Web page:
It is an open secret that Japan has been redefining itself as a cultural soft power. A faithful interpreter of these ambitions is the all-female theater Takarazuka Revue. Concurrently anachronistic in its gender staging and progressive in its performance practice, Takarazuka Revue reconstructs asymmetric interactions between identity and alterity, challenging traditional mimetic concepts, all wrapped up in sparkling tunes, luxurious productions and gorgeous costumes. Focusing on the postwar period, the goal of this presentation is to outline some of Takarazuka Revue’s strategies to implement happiness as both ideological base and aesthetical superstructure of identity paradigms in late modernity.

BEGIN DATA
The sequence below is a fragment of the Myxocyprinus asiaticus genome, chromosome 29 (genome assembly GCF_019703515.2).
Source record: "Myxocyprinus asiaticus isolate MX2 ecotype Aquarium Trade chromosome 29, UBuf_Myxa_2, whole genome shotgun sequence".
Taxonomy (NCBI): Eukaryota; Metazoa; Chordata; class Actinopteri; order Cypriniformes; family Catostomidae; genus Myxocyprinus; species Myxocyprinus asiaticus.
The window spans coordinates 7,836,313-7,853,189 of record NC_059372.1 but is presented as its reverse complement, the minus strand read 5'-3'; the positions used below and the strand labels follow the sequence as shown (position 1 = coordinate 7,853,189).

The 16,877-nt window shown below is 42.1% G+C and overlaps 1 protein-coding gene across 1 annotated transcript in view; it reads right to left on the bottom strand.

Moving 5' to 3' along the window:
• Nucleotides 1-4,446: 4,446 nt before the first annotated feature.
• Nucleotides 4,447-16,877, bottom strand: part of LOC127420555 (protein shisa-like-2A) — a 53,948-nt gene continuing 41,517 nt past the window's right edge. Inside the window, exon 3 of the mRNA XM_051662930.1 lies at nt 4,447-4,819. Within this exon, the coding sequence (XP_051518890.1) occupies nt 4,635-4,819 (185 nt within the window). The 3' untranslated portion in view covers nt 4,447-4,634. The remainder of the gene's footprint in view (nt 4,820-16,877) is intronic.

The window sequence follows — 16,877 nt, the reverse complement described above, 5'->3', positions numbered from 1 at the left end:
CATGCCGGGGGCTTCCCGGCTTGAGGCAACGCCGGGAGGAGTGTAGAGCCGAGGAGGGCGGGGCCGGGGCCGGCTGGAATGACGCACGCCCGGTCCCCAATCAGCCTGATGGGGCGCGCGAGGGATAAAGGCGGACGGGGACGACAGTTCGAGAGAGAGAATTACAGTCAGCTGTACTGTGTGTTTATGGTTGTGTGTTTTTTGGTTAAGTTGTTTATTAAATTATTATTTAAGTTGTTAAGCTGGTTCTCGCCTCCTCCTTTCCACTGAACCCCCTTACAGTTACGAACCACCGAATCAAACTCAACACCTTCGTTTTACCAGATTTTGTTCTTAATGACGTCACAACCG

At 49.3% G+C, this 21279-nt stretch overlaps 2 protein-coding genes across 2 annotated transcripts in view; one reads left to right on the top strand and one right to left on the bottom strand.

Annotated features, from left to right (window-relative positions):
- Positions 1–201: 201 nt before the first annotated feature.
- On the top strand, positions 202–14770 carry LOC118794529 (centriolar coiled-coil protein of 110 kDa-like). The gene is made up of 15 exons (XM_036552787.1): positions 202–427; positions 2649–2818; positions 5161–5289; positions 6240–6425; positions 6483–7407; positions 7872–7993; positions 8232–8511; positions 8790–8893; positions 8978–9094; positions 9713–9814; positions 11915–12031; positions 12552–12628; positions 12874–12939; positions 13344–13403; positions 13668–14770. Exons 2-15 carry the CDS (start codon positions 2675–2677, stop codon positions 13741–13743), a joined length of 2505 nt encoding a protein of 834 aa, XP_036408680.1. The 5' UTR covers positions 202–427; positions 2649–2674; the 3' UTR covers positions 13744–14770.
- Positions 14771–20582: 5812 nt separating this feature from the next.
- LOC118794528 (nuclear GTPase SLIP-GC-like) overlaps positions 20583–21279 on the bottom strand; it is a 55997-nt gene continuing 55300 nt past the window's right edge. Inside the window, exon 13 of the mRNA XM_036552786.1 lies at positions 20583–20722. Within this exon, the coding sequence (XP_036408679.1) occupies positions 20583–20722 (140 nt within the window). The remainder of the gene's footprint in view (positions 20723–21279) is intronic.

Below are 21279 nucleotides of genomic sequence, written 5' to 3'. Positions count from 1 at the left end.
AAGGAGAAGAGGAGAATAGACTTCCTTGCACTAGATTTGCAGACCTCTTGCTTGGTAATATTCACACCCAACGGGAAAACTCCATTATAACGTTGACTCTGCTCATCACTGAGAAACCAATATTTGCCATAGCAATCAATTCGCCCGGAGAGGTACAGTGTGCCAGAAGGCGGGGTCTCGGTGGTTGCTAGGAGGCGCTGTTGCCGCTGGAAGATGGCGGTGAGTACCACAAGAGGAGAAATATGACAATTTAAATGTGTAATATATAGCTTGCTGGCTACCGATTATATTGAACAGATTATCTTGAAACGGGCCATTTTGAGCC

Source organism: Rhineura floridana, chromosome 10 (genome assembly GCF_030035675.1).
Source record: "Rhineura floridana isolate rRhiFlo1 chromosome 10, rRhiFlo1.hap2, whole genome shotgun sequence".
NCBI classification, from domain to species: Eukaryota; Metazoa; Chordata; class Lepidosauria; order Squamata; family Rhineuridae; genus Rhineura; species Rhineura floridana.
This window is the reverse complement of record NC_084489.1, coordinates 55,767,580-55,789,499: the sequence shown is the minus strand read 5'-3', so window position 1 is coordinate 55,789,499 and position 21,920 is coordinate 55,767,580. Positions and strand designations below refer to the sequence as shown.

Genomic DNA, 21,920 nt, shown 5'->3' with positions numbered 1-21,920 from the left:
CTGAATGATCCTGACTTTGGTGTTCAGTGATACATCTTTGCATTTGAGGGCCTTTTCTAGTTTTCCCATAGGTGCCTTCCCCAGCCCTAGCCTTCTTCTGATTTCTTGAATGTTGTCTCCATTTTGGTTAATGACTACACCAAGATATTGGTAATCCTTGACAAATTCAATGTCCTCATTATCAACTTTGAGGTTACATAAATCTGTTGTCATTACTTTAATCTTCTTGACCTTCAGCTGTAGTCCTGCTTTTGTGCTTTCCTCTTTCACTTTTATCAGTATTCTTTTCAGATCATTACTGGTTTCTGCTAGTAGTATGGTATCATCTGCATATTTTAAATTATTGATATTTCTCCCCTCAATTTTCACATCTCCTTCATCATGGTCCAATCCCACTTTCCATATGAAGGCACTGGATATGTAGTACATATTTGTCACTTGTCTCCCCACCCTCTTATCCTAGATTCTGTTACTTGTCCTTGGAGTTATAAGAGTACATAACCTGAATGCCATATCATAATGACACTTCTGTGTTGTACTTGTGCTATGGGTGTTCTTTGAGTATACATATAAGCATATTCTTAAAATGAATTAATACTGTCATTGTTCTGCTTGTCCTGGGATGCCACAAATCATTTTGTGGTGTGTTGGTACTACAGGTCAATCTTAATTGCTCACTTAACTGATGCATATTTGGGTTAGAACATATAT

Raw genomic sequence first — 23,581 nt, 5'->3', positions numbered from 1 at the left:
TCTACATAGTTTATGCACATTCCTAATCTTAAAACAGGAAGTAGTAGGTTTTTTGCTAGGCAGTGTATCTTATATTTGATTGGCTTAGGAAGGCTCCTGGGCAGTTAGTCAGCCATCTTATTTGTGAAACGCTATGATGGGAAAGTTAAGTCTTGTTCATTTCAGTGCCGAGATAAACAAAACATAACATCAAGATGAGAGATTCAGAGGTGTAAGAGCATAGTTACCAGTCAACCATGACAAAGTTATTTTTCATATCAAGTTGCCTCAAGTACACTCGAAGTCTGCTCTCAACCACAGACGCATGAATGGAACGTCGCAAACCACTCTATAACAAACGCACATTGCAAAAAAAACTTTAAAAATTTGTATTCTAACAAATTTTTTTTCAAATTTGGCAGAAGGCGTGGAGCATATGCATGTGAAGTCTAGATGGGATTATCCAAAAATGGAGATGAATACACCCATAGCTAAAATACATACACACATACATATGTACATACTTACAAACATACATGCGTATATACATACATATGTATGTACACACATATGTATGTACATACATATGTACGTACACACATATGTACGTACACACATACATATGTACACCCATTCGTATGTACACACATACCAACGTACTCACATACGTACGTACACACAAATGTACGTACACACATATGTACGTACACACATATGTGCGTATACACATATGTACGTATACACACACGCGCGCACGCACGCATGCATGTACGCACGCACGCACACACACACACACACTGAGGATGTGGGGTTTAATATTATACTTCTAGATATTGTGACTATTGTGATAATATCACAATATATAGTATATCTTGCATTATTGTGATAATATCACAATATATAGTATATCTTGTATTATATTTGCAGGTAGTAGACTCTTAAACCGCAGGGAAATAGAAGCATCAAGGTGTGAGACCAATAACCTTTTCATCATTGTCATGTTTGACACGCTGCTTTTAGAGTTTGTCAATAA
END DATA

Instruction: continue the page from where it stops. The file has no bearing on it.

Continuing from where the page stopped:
Based on an anthropological definition of happiness, this presentation explores the historicization of happiness in postwar Japan as staged by Takarazuka Revue. The happiness prototypes as embodied by the androgynously charismatic and ambivalent otokoyaku and the apparently submissive and conformist musumeyaku suggest a dialectical movement between traditional role models and innovative consumption patterns. The transition from ethics to aesthetics and from imagination to ideology reflects Takarazuka Revue’s metamorphosis from an insignificant socio-cultural medium to a powerful political-economic instrument. The emergence of a new paradigm of happiness as tenderness (yasashisa) calls for a fresh, dynamic manipulation of middle-class ideals through the restructuring of emotional values.
Maria Grajdian holds a PhD from the University of Music and Drama Hannover. Currently she is postdoctoral researcher within the Cluster of Excellence “Asia and Europe in a Global Context: Shifting Asymmetries in Cultural Flows” at the University of Heidelberg.